How to avoid it

You can protect yourself against this risk by investing in shorter maturity or duration securities or debt Mutual Funds. This is because rates hardly change in the short term. You can also invest in securities with different durations. Note that choosing floating interest rate investments can be risky in case interest rates are falling.

Additional Reading: Should You Invest In Post Office Schemes Or Mutual Funds?

Liquidity risk

This is higher in case of fixed-income investments as opposed to equity investments.

What is it?

The risk that the investment cannot be purchased or sold quickly enough to minimise losses or maximise returns. Similar to interest rate risk, this is more relevant to investors who trade fixed-income securities in the secondary market. Liquidity risk is usually measured as the spread between the bid and ask prices for the security. Bid is the price a buyer is willing to pay for the security while ask is the price the seller is willing to sell it at. However, some investments such as the bank Fixed Deposits have very low liquidity risks.

A bank Fixed Deposit is fairly liquid but there might be charges of 1%-2% for premature withdrawals. On the other hand, Corporate Fixed Deposits have very high liquidity risk and it is extremely difficult to withdraw your money before maturity. Generally, Government securities have very low liquidity risk because they are traded very often in high volumes.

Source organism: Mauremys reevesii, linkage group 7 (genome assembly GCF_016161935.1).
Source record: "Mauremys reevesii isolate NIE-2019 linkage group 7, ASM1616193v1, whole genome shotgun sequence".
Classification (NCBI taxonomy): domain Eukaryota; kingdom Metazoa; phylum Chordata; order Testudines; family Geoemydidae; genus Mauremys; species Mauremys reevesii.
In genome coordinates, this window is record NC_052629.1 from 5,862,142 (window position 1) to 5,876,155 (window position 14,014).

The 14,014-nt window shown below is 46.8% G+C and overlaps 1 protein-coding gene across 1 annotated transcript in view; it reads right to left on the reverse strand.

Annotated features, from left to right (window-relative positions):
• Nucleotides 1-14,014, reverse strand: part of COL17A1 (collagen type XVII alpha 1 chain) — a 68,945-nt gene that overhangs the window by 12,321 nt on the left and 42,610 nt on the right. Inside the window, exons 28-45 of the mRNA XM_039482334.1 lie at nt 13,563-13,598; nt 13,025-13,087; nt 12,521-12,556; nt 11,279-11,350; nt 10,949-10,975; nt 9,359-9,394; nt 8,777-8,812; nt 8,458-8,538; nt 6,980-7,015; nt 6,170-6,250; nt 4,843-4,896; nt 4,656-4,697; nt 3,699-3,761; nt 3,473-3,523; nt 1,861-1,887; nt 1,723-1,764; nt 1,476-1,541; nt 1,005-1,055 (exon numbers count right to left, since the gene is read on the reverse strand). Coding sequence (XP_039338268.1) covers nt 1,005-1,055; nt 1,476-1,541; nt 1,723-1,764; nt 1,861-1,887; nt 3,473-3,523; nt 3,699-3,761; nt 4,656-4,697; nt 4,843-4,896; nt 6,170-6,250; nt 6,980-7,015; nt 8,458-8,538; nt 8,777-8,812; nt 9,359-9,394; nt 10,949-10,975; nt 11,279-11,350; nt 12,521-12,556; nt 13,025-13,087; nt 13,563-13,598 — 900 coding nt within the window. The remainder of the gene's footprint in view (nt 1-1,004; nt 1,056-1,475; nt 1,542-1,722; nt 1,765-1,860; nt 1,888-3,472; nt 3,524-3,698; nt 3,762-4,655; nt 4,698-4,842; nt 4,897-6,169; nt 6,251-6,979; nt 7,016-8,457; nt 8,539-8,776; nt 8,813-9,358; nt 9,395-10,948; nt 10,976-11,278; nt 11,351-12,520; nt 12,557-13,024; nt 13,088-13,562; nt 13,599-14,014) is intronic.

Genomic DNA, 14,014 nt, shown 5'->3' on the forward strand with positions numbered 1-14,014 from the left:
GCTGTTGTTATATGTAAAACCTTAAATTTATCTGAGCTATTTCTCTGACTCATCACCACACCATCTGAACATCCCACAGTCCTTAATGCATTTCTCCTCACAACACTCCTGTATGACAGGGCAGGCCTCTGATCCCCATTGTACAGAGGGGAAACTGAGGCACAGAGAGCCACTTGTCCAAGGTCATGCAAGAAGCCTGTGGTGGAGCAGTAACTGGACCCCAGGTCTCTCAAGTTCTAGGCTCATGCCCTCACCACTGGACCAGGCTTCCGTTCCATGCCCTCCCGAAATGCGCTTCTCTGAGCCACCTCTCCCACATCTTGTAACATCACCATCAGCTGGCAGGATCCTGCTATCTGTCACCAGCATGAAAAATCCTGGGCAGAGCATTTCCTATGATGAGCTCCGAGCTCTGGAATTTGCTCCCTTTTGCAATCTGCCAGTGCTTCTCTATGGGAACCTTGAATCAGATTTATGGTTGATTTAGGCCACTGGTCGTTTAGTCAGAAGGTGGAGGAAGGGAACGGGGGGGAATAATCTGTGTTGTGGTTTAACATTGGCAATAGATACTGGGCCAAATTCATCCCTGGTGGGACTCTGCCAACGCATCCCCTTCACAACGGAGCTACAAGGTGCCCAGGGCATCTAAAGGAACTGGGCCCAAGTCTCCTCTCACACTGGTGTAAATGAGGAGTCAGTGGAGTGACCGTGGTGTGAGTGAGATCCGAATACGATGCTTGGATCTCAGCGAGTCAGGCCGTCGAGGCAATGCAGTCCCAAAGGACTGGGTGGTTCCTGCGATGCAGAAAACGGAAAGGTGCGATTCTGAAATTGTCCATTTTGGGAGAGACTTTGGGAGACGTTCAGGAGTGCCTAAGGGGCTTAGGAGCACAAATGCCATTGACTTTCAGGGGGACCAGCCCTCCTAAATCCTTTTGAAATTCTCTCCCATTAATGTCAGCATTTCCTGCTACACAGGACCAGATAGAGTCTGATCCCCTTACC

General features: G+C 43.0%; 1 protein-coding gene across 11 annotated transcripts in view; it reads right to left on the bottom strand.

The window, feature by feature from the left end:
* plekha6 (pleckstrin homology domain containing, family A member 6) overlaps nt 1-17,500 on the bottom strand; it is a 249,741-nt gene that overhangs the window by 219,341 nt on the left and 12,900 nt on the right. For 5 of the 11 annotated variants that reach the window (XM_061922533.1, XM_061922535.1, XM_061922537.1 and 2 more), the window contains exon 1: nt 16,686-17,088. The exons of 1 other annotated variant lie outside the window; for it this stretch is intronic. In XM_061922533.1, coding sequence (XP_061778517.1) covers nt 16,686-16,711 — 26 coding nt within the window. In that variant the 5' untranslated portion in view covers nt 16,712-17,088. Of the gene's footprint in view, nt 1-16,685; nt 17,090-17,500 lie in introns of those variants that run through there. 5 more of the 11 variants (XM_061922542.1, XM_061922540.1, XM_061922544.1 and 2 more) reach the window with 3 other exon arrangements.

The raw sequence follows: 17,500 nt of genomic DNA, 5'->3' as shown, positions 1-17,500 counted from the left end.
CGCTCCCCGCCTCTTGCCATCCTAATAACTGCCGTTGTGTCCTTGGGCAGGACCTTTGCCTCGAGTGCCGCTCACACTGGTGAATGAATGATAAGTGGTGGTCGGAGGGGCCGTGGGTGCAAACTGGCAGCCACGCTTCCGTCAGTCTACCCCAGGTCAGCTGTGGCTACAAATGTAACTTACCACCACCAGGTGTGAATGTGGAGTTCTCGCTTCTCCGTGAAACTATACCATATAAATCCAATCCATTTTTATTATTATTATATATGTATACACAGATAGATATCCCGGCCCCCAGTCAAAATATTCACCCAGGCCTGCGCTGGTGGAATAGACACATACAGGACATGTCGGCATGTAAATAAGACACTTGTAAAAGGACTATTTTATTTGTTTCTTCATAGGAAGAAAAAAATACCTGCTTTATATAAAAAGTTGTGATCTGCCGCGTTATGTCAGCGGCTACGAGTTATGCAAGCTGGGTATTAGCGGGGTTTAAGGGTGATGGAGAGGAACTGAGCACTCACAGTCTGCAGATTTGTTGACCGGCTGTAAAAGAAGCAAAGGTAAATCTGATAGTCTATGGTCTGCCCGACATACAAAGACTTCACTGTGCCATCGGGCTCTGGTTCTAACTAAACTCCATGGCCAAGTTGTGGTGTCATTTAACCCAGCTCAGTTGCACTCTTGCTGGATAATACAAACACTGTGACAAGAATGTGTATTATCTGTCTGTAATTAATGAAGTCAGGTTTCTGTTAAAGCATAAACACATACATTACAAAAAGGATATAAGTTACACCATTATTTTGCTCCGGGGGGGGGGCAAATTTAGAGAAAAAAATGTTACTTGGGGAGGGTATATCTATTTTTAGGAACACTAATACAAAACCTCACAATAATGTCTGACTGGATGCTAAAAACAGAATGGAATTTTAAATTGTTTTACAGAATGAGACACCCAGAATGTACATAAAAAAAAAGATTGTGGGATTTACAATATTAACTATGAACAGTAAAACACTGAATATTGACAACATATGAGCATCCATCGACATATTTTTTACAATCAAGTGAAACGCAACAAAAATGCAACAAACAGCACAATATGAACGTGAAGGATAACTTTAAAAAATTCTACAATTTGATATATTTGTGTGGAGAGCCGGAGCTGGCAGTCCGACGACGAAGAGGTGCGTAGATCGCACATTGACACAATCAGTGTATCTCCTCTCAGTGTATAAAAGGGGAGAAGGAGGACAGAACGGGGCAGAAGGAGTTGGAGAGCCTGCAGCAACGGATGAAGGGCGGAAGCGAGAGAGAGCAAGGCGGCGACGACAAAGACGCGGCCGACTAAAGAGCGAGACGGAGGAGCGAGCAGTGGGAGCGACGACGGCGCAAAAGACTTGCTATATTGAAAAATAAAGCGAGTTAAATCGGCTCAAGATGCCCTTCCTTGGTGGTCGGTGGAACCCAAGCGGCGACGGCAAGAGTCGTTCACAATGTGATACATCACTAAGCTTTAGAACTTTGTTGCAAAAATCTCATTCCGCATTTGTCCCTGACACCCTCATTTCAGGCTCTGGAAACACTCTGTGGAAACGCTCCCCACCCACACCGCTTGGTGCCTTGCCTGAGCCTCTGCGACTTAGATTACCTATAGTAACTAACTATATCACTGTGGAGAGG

How to avoid it

If you choose an auto sweep-in for your bank Fixed Deposit, liquidity risk can be minimised. In case of Corporate deposits, always try to invest in highly-rated instruments. The marketability of these securities will always be higher than other securities. So, you can sell them in the secondary market.

Additional Reading: How To Switch From Fixed Deposits To Debt Mutual Funds

Reinvestment risk

This risk applies to both equity as well as fixed-income investments.

What is it?

This is the risk that the money you reinvest on maturity of an investment will not earn the same return as the original investment. This is quite contrary to interest rate risks. That is, as interest rates rise, reinvestment risk declines. Let’s take an example. When your bank Fixed Deposit matures, you think of reinvestment but find that the current interest rate is lower than what you were getting, it is called reinvestment risk.